Can we trust depression screening instruments in healthy 'old-old' adults?

Lea C. Watson, Carmen L. Lewis, Christine E. Kistler, Halle R. Amick, Malaz Boustani

Research output: Contribution to journalArticle

44 Scopus citations

Abstract

Objective. Despite a growing understanding of late-life depression, few studies focus on the old-old, those 75 years and over. We wished to characterize depressive symptoms and determine the accuracy of two common screening instruments for major and minor depression in a population of old-old retirees. Methods. Participants lived independently in one of two Continuing Care Retirement Communities and volunteered for an in-home interview about cancer screening attitudes. As part of this baseline interview, they were screened with the Geriatric Depression Scale (GDS) and the Center for Epidemiologic Stuies-Depression (CES-D) scale. Those agreeing to a second interview received an evaluation using the Structured Clinical Interview for DSM-IV (SCID-IV), performed by a geriatric psychiatrist within two weeks of the initial interview. Results. In an educated and cognitively intact group of retirees averaging 80 years of age, the GDS and CES-D performed poorly using standard cutpoints in detecting both major (sensitivity 60% for both) and minor (sensitivity 33% and 50%, respectively) depression. One in five participants had significant depression as confirmed by SCID-IV evaluation. Twelve percent had major depression and 7% had minor depression. Most participants had their first episode of either after age 60. Conclusions. Contrary to most studies evaluating the GDS and CES-D for accuracy in detecting late-life depression, these instruments at standard cutpoints performed poorly in this group of healthy older adults. The healthy old-old may require novel screening interventions to detect clinically significant depression.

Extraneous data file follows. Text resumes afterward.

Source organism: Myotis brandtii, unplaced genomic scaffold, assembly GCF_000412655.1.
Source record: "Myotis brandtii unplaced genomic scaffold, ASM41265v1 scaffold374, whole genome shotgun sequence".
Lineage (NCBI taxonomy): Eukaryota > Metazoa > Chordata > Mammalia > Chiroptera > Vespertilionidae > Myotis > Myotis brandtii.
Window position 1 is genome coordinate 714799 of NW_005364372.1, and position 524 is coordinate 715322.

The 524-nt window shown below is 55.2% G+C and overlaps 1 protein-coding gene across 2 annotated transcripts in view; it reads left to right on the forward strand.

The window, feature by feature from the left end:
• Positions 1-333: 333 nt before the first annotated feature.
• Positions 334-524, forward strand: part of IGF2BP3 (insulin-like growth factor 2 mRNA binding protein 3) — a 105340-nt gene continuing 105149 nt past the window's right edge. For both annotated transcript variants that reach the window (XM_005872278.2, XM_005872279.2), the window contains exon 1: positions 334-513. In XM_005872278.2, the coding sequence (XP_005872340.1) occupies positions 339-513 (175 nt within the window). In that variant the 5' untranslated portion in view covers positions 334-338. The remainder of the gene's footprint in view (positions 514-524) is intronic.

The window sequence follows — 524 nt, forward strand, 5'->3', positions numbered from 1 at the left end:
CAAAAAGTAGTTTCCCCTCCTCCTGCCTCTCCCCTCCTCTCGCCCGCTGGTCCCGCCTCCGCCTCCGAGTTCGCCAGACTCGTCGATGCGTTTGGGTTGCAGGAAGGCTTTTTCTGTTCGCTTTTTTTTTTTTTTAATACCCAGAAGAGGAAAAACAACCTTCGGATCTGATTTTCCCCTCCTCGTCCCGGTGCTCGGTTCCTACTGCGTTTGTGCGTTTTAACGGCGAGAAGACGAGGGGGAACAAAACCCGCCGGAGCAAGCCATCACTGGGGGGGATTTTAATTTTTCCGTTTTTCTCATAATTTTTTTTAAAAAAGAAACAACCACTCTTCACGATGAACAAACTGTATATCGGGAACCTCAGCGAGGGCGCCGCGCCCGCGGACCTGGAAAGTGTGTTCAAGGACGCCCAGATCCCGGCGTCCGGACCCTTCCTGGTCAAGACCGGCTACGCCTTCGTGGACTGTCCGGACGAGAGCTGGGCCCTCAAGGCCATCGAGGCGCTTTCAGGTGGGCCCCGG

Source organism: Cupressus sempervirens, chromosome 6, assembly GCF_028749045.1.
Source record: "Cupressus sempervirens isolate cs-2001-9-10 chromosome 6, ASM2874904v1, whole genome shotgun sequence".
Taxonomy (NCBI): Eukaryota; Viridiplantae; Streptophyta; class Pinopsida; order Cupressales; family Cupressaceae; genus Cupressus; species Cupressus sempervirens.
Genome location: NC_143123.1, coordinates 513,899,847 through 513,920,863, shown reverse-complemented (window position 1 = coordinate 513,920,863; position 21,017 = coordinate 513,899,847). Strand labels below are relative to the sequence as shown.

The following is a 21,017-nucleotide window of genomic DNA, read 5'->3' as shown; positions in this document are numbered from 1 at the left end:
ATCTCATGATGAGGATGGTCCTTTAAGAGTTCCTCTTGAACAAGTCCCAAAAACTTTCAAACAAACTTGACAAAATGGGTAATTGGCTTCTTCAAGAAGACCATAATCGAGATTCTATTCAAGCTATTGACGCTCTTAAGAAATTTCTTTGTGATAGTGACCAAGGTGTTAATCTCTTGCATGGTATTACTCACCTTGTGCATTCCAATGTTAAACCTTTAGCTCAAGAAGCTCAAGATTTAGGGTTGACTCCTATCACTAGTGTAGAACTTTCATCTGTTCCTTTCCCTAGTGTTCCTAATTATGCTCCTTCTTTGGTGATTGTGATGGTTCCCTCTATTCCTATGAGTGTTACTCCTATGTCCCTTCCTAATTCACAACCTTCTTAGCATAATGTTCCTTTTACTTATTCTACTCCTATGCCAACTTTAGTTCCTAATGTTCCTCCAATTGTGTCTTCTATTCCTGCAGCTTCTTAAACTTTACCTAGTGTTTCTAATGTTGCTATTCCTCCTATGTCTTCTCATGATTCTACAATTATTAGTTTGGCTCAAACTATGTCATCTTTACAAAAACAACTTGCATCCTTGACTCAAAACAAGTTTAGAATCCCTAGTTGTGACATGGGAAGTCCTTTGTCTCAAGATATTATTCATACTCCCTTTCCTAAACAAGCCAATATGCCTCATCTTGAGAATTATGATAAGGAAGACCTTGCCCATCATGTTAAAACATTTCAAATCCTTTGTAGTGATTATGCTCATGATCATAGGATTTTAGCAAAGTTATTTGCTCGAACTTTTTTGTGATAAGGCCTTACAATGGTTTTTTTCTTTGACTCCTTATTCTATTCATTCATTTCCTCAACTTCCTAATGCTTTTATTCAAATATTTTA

Original languageEnglish (US)
Pages (from-to)278-285
Number of pages8
JournalInternational Journal of Geriatric Psychiatry
Volume19
Issue number3
DOIs
StatePublished - Mar 1 2004

Keywords

  • Depression
  • Late-life
  • Old-old
  • Screening instruments

ASJC Scopus subject areas

  • Geriatrics and Gerontology
  • Psychiatry and Mental health

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